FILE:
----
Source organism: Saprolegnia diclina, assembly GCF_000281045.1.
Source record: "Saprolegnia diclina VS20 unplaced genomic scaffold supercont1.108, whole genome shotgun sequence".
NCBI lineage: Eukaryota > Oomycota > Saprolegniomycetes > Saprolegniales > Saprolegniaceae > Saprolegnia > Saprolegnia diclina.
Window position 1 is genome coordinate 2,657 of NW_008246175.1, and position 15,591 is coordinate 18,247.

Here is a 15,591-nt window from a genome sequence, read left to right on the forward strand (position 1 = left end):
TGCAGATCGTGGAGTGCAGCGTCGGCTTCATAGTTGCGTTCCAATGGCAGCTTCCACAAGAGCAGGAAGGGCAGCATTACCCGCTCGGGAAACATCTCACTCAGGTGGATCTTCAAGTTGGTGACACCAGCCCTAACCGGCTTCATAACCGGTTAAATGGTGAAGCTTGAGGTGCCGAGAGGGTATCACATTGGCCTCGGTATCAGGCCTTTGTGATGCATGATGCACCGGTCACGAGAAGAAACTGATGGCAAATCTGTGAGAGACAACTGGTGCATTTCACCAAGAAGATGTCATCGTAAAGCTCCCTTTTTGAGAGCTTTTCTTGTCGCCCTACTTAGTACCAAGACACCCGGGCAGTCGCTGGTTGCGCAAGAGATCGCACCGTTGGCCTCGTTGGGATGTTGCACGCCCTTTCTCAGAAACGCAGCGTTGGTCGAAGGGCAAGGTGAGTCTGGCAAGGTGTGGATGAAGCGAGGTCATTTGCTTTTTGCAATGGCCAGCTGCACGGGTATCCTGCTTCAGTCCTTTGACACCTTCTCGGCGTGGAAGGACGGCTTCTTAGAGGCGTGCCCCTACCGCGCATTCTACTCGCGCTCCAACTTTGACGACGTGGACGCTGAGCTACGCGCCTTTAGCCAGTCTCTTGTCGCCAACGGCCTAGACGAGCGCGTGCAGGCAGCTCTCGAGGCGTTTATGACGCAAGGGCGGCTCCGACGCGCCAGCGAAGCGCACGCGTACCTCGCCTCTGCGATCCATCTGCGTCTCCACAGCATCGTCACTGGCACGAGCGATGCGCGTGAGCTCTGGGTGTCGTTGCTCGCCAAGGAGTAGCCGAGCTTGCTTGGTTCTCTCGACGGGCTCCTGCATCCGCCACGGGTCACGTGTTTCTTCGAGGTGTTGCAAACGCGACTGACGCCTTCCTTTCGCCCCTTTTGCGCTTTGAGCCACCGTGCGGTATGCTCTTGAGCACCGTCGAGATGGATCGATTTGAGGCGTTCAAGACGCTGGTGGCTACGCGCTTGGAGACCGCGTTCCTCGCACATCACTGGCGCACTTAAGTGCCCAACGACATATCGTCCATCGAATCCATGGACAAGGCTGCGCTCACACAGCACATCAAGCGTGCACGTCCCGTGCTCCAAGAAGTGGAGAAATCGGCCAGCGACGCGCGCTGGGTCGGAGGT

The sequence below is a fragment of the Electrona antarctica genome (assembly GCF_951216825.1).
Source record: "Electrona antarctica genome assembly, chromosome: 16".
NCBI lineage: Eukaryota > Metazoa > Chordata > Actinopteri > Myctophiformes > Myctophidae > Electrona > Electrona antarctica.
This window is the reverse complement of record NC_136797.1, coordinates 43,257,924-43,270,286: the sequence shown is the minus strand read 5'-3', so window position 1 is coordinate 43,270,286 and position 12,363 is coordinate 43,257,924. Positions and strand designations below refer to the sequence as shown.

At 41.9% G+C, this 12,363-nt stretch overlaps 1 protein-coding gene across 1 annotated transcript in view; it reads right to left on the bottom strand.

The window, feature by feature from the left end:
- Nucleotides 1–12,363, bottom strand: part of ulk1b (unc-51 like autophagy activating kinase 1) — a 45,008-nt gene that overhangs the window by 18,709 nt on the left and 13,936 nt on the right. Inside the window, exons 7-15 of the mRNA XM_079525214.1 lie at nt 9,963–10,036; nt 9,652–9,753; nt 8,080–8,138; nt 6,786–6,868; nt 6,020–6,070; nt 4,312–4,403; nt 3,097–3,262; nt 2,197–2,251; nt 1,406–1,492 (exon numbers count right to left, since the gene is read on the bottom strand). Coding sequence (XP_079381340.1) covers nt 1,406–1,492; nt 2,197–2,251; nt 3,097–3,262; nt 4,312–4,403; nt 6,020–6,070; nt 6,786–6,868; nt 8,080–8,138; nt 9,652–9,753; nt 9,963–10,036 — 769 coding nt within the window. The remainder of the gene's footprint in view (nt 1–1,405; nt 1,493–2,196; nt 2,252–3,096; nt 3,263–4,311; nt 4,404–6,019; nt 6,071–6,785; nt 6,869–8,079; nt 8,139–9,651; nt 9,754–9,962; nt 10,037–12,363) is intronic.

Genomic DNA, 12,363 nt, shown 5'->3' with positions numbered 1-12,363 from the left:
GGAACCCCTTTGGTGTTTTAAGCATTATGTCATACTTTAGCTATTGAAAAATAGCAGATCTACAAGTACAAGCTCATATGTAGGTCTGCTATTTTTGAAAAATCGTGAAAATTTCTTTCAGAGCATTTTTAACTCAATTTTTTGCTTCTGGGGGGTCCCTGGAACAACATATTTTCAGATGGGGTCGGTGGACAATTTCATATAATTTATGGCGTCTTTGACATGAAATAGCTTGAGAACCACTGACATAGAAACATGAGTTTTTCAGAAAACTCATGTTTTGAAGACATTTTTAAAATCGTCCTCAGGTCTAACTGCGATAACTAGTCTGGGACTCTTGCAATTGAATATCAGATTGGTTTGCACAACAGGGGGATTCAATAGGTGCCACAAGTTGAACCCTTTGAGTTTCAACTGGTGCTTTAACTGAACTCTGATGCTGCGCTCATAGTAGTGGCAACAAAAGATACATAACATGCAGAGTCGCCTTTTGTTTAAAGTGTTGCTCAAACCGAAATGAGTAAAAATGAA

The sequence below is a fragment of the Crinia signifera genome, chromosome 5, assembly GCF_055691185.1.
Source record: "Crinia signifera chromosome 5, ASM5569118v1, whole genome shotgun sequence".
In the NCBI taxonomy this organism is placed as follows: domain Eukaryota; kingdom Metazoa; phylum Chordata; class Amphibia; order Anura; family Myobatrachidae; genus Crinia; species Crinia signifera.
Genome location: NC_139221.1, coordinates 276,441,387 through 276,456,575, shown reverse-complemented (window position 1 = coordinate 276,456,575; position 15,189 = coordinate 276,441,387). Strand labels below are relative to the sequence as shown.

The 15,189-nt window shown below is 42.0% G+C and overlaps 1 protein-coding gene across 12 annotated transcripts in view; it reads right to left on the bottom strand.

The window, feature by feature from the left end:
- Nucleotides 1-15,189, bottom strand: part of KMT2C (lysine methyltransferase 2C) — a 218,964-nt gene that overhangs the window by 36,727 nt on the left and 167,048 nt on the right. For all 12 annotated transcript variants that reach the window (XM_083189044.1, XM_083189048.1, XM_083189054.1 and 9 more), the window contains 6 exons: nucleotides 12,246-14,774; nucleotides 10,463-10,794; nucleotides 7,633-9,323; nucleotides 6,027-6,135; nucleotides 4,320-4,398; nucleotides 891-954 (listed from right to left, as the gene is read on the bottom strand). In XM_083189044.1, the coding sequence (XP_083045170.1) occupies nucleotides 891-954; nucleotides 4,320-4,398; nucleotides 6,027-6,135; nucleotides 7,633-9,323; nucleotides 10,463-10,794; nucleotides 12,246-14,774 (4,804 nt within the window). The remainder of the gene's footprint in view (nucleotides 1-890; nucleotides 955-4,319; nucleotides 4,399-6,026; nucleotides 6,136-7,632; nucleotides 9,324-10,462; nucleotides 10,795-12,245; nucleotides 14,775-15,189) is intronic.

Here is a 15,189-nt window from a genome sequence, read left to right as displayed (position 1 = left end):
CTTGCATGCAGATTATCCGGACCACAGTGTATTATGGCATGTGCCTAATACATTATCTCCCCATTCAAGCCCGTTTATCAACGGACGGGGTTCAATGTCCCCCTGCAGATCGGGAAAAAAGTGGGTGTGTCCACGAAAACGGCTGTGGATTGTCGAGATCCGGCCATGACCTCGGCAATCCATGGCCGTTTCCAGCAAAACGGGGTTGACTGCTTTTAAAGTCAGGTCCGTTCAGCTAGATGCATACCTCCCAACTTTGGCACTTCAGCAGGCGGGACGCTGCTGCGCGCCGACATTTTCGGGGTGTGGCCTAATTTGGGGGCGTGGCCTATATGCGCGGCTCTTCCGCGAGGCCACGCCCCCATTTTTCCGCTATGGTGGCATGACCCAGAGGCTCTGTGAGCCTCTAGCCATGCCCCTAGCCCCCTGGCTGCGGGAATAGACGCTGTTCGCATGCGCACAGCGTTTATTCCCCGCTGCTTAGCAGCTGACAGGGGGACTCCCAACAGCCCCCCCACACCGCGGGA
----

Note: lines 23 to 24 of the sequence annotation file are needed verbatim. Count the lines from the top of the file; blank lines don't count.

Here is a 15,189-nt window from a genome sequence, read left to right as displayed (position 1 = left end):
CTTGCATGCAGATTATCCGGACCACAGTGTATTATGGCATGTGCCTAATACATTATCTCCCCATTCAAGCCCGTTTATCAACGGACGGGGTTCAATGTCCCCCTGCAGATCGGGAAAAAAGTGGGTGTGTCCACGAAAACGGCTGTGGATTGTCGAGATCCGGCCATGACCTCGGCAATCCATGGCCGTTTCCAGCAAAACGGGGTTGACTGCTTTTAAAGTCAGGTCCGTTCAGCTAGATGCATACCTCCCAACTTTGGCACTTCAGCAGGCGGGACGCTGCTGCGCGCCGACATTTTCGGGGTGTGGCCTAATTTGGGGGCGTGGCCTATATGCGCGGCTCTTCCGCGAGGCCACGCCCCCATTTTTCCGCTATGGTGGCATGACCCAGAGGCTCTGTGAGCCTCTAGCCATGCCCCTAGCCCCCTGGCTGCGGGAATAGACGCTGTTCGCATGCGCACAGCGTTTATTCCCCGCTGCTTAGCAGCTGACAGGGGGACTCCCAACAGCCCCCCCACACCGCGGGA